Skip to content
New issue

Have a question about this project? Sign up for a free GitHub account to open an issue and contact its maintainers and the community.

By clicking “Sign up for GitHub”, you agree to our terms of service and privacy statement. We’ll occasionally send you account related emails.

Already on GitHub? Sign in to your account

proposal: Go 2: fmt: don't recover panics except for dereferencing nil fmt.Stringer receivers #28150

Open
bcmills opened this issue Oct 11, 2018 · 8 comments

Comments

Projects
None yet
5 participants
@bcmills
Copy link
Member

commented Oct 11, 2018

When a type passed to a fmt function implements fmt.Stringer, the fmt package recovers any panics that the String method produces.

That's helpful for the common case of nil pointers (https://play.golang.org/p/YbmlVGcfPvO), but in other cases masks real, important bugs — and can lead to unexpected deadlocks (https://play.golang.org/p/GjOv8M75GqG; see also #25245).

I propose that, for Go 2, the fmt package should only recover a panic from a fmt.Stringer if:

  • the value underlying the fmt.Stringer is a nil value of a pointer type, and
  • the panic occurred as a result of dereferencing the receiver (not due to an explicit panic call or a dereference of some other value).

Enforcing the latter condition may require deeper runtime support.

@bcmills bcmills added this to the Go2 milestone Oct 11, 2018

@bcmills bcmills changed the title proposal: Go 2: fmt: don't recover panics except for nil `fmt.Stringer` receivers proposal: Go 2: fmt: don't recover panics except for dereferencing nil fmt.Stringer receivers Oct 11, 2018

@robpike

This comment has been minimized.

Copy link
Contributor

commented Oct 11, 2018

The fmt package tries hard to do something always. The idea is that if you're printing something, and there's a problem, the problem is likely due to code that hasn't run before and/or is hard to get to run at all, so it's better to print something than crash or return error.

I'd like to keep it that way. It's worth not crashing a program because a log statement has a bad argument, for example. I admit this can cause problems sometimes, but all decisions do, and your proposal adds complexity and removes utility in the aid of relatively rare cases. The tradeoff doesn't feel right.

@bcmills

This comment has been minimized.

Copy link
Member Author

commented Oct 25, 2018

The idea is that if you're printing something, and there's a problem, the problem is likely due to code that hasn't run before and/or is hard to get to run at all, so it's better to print something than crash or return error.

If the problem is “due to code that hasn't run before and/or is hard to get to run at all,” that seems to make it even more important to preserve the stack trace that led to it — which is exactly the information that recover destroys.

@bcmills

This comment has been minimized.

Copy link
Member Author

commented Oct 25, 2018

The recover in fmt is especially insidious because — unlike the recover added for #28242 — it does not result in a user-visible error.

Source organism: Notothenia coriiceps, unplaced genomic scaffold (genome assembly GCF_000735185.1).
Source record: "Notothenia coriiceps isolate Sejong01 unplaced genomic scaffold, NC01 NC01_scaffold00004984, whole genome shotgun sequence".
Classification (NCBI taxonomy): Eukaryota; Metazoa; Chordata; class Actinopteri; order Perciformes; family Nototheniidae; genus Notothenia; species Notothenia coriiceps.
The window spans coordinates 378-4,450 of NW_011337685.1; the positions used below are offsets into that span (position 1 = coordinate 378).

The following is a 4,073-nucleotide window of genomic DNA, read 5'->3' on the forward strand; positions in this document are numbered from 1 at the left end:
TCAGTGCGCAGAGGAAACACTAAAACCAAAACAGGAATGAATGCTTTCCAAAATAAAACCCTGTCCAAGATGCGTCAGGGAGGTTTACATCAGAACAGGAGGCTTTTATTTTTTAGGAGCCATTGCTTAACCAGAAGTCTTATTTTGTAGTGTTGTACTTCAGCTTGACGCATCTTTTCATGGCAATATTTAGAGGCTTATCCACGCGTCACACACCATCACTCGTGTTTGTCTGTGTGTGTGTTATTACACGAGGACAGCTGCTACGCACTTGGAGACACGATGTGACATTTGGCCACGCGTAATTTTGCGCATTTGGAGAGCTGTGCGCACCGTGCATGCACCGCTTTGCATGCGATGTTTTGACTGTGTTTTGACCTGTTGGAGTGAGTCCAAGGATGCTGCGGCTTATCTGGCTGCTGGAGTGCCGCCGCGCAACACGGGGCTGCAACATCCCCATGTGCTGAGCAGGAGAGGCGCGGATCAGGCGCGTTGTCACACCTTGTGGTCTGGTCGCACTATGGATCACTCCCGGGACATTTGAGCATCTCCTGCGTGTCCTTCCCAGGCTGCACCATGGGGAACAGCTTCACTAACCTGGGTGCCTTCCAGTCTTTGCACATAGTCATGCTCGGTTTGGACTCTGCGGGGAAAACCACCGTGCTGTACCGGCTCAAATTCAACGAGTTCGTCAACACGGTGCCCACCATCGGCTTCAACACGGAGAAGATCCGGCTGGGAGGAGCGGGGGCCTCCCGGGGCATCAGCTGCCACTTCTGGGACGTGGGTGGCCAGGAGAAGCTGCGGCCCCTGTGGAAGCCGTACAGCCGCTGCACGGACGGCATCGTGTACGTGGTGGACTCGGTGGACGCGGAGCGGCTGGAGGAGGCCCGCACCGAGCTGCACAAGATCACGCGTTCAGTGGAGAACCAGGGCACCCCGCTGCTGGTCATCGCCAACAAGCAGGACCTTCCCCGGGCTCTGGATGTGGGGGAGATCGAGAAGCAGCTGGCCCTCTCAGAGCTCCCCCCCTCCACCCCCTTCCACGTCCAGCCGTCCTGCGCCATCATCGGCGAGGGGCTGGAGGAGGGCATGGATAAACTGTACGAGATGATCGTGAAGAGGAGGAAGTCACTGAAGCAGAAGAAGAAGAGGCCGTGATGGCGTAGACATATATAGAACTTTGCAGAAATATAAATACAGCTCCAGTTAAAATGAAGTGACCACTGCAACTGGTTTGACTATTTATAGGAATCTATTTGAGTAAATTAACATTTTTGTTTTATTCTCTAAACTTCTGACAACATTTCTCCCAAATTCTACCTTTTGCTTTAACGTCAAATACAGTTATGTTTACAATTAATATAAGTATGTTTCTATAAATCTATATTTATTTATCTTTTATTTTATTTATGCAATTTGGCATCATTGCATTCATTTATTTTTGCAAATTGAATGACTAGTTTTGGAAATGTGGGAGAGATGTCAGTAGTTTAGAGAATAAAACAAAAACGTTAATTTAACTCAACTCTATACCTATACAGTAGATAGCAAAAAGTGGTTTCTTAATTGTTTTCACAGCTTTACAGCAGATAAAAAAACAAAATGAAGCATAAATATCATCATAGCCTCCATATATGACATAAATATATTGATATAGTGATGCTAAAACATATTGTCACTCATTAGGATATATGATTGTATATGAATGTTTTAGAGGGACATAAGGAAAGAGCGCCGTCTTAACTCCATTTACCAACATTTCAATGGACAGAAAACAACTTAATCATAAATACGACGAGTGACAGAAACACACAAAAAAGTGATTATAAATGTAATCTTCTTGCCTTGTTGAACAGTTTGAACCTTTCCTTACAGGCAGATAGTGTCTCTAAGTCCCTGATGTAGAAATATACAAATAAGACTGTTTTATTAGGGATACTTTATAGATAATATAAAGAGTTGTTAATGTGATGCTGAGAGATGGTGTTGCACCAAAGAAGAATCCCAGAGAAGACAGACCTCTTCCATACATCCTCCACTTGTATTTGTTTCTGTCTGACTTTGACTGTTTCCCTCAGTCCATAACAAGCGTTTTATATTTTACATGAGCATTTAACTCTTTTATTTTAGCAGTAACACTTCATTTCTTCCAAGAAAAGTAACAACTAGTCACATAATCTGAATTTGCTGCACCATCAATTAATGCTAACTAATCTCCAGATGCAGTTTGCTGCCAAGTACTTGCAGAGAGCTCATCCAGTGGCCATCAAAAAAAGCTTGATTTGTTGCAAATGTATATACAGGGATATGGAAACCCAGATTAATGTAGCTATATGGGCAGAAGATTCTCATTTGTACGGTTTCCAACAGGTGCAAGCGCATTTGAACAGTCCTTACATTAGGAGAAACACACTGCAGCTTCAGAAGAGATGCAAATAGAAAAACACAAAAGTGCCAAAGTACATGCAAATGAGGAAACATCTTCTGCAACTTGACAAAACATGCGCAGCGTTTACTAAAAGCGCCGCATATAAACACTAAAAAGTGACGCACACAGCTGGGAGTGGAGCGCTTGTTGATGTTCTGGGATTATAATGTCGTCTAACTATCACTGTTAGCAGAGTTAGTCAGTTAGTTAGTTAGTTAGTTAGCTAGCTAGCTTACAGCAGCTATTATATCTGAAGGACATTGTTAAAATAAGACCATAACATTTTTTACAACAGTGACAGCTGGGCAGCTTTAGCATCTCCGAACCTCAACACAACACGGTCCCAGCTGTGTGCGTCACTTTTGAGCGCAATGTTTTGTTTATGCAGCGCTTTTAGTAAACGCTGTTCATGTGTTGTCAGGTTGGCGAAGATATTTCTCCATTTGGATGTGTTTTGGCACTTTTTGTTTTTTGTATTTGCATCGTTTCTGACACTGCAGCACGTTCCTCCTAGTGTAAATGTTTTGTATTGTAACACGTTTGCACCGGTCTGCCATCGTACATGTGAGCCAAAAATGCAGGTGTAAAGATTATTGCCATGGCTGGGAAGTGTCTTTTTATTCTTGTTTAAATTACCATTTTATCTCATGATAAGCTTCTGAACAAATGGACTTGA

(Users often omit error checks for fmt calls, and even if they did check, the fmt functions don't return an error on panic anyway: https://play.golang.org/p/x92v-MWuzPF)

@robpike

This comment has been minimized.

Copy link
Contributor

commented Oct 25, 2018

If the problem is “due to code that hasn't run before and/or is hard to get to run at all,” that seems to make it even more important to preserve the stack trace that led to it — which is exactly the information that recover destroys.

I know what you're trying to say, but I disagree. I'd rather see bogus output from a rare log statement than crash a production job.

I do not want to change this behavior in the fmt package.

@mvdan

This comment has been minimized.

Copy link
Member

commented Nov 16, 2018

Also worth noting that text/template now recovers panics encountered while calling template functions: #28242

One of the big points in favor was that fmt did something very similar. So if fmt changes in Go2, perhaps other pieces of the standard library like text/template should be reconsidered too.

There's one big difference, however. If fmt recovers a panic, it can be easy for it to go unnoticed, whereas Template.Execute will simply return the recovered panic as an error. That should be much more obvious.

@mvdan

This comment has been minimized.

Copy link
Member

commented Jan 29, 2019

I just realised that my last comment was completely redundant given @bcmills' earlier comment; apologies for not reading the thread properly.

@nhooyr

This comment has been minimized.

Copy link
Contributor

commented Feb 9, 2019

Why don't we make fmt show the stack trace as well instead of just the panic value? That would be a reasonable middle ground.

@nhooyr

This comment has been minimized.

Copy link
Contributor

commented Feb 9, 2019

E.g. this code (https://play.golang.org/p/g0_AlCKKOa3) right now produces

%!s(PANIC=runtime error: invalid memory address or nil pointer dereference)

Along with the error message, it'd include a full stack trace to make it easier to debug.

Sign up for free to join this conversation on GitHub. Already have an account? Sign in to comment
You can’t perform that action at this time.